A new platform designed by scientists at Gladstone Institutes for studying how the immune system responds to hepatitis C virus could speed the hunt for a vaccine.
Hepatitis C virus (HCV) remains a global public health challenge. An estimated 71 million people are chronically infected, with surges in new cases and no effective preventative. The virus works by primarily targeting the liver. After initial infection, some people recover with few or no symptoms, but others experience lifelong infection that can lead to severe liver disease. Medications can successfully treat HCV but can be difficult to access or afford, and a person who has been treated can later be reinfected.
A vaccine has eluded scientists for more than 30 years, for several reasons. For one, the virus that causes the disease comes in many genetic forms, complicating the creation of a widely effective vaccine. For another, studying hepatitis C has been difficult because options in animals are limited and lab methods using infected cells have not adequately reflected the real-life dynamics of infection.
Now, researchers at Gladstone Institutes have developed a new platform for studying how the human immune system responds to HCV infection. The method, presented in Open Biology, marries microfluidic technology (which allows scientists to precisely manipulate fluid at a microscopic scale) with liver organoids (three-dimensional cell clusters that mimic the biology of real human livers). We asked one of the lead authors and Senior Investigator Melanie Ott (Gladstone Institute of Virology and Immunology) to tell us more about the team’s discovery.
What is your article about?
Our article establishes a novel co-culture system to understand immune responses to Hepatitis C infection using CD8+ T cells and liver organoids grown from HCV+ patients. We find that CD8+ T cells are able to recognise HCV antigen on the surface of the organoids and specifically kill these organoids. This sets up a quantitative platform for further research into immune responses to HCV, such as understanding potential vaccination strategies.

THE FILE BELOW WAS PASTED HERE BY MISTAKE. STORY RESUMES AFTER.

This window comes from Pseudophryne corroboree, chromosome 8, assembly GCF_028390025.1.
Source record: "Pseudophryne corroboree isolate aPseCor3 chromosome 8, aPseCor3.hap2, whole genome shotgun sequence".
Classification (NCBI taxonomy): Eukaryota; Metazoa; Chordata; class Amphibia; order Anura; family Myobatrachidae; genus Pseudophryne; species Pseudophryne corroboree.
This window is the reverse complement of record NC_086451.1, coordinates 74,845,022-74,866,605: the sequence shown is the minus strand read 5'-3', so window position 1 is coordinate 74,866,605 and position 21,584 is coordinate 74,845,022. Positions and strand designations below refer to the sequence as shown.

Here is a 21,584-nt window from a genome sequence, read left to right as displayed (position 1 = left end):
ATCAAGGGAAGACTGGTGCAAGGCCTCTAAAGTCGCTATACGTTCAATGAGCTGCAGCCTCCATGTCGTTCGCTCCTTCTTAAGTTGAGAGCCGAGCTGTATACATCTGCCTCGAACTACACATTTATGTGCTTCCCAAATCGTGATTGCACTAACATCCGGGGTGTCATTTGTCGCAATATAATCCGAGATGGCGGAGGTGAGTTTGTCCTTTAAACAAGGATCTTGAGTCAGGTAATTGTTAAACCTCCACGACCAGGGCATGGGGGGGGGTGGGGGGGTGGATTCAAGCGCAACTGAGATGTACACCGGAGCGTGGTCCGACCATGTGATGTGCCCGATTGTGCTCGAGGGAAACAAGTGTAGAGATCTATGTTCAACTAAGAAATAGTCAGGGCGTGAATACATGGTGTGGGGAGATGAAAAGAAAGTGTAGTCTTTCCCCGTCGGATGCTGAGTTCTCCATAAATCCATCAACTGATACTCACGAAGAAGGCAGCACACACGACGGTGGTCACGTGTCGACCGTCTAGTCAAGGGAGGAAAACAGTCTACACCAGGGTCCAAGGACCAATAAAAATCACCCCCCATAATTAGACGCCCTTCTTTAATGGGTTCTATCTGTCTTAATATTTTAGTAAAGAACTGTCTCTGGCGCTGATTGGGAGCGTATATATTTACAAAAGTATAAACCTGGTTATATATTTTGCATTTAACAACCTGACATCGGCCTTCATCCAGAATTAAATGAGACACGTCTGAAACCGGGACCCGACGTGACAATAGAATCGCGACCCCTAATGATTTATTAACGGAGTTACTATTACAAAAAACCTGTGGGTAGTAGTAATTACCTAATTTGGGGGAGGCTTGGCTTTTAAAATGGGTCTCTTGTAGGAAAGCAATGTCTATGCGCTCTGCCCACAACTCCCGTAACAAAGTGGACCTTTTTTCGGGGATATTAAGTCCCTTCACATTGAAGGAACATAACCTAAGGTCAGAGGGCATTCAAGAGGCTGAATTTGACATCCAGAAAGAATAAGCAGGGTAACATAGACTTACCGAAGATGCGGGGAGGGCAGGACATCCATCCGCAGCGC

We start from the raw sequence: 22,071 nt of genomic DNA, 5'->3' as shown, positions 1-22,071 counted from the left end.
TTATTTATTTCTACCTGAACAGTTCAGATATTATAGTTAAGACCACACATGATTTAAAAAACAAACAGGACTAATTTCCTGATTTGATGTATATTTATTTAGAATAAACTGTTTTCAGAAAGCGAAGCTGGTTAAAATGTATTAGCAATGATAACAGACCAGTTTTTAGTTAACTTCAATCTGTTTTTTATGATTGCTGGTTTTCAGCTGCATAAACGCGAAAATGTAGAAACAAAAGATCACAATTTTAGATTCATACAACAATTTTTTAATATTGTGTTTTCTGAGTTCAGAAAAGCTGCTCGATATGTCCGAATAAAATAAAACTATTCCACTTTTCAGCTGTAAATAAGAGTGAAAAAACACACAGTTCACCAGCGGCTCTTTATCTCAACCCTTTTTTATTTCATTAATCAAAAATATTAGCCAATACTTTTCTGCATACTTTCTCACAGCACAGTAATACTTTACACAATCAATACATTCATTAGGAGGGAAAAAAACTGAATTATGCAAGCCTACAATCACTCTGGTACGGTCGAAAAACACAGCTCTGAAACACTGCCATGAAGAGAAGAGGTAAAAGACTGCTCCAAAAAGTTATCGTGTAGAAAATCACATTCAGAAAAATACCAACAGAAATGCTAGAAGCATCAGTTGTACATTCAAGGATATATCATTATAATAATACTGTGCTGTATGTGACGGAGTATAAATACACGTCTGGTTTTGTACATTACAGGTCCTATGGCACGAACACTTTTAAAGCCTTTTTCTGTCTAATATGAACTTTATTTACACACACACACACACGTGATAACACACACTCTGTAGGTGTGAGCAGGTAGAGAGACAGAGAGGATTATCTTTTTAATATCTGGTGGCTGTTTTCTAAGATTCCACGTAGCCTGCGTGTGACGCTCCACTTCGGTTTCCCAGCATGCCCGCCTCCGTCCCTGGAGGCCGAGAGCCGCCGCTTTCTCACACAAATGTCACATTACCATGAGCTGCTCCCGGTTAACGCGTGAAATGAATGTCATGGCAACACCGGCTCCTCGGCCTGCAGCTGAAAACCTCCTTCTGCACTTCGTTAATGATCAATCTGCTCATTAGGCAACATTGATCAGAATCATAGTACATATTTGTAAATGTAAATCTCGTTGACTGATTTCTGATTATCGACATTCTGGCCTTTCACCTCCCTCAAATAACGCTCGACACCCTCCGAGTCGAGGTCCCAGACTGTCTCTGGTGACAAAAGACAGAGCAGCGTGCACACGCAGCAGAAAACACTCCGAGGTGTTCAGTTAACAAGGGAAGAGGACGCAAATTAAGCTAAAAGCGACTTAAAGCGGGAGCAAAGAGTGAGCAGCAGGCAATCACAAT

What was most surprising about the method used in the study?
We were concerned that the different media requirements between the T cells and organoids would prevent a coculture system from being effective, and were pleased to see that within the time frame of the study the T cells were able to maintain their viability and function when cultured under in organoid media.
Your manuscript was invited by our Preprint Editorial Team, what was your experience publishing via this route?
We had a great experience publishing via this route. It was simple to transfer our manuscript over from bioRxiv, and we had a speedy review process and found the editors very responsive.
What's next for you and your group’s research?
We have spent the past two years pivoting part of the lab work to SARS-CoV-2 research and are excited to adapt this platform to SARS-CoV-2+ airway organoids and immune cells to understand the cytokine response that leads to severe COVID-19.
Schematic detailing the experimental setup for monoculture of organoids and T cells, individually, in 3D microfluidic chips with corresponding microscopy images. (Figure 3: doi.org/10.1098/rsob.210320)
Group photo: Ott Lab group, Gladstone Institute of Virology and Immunology (Credit: Gladstone Institutes)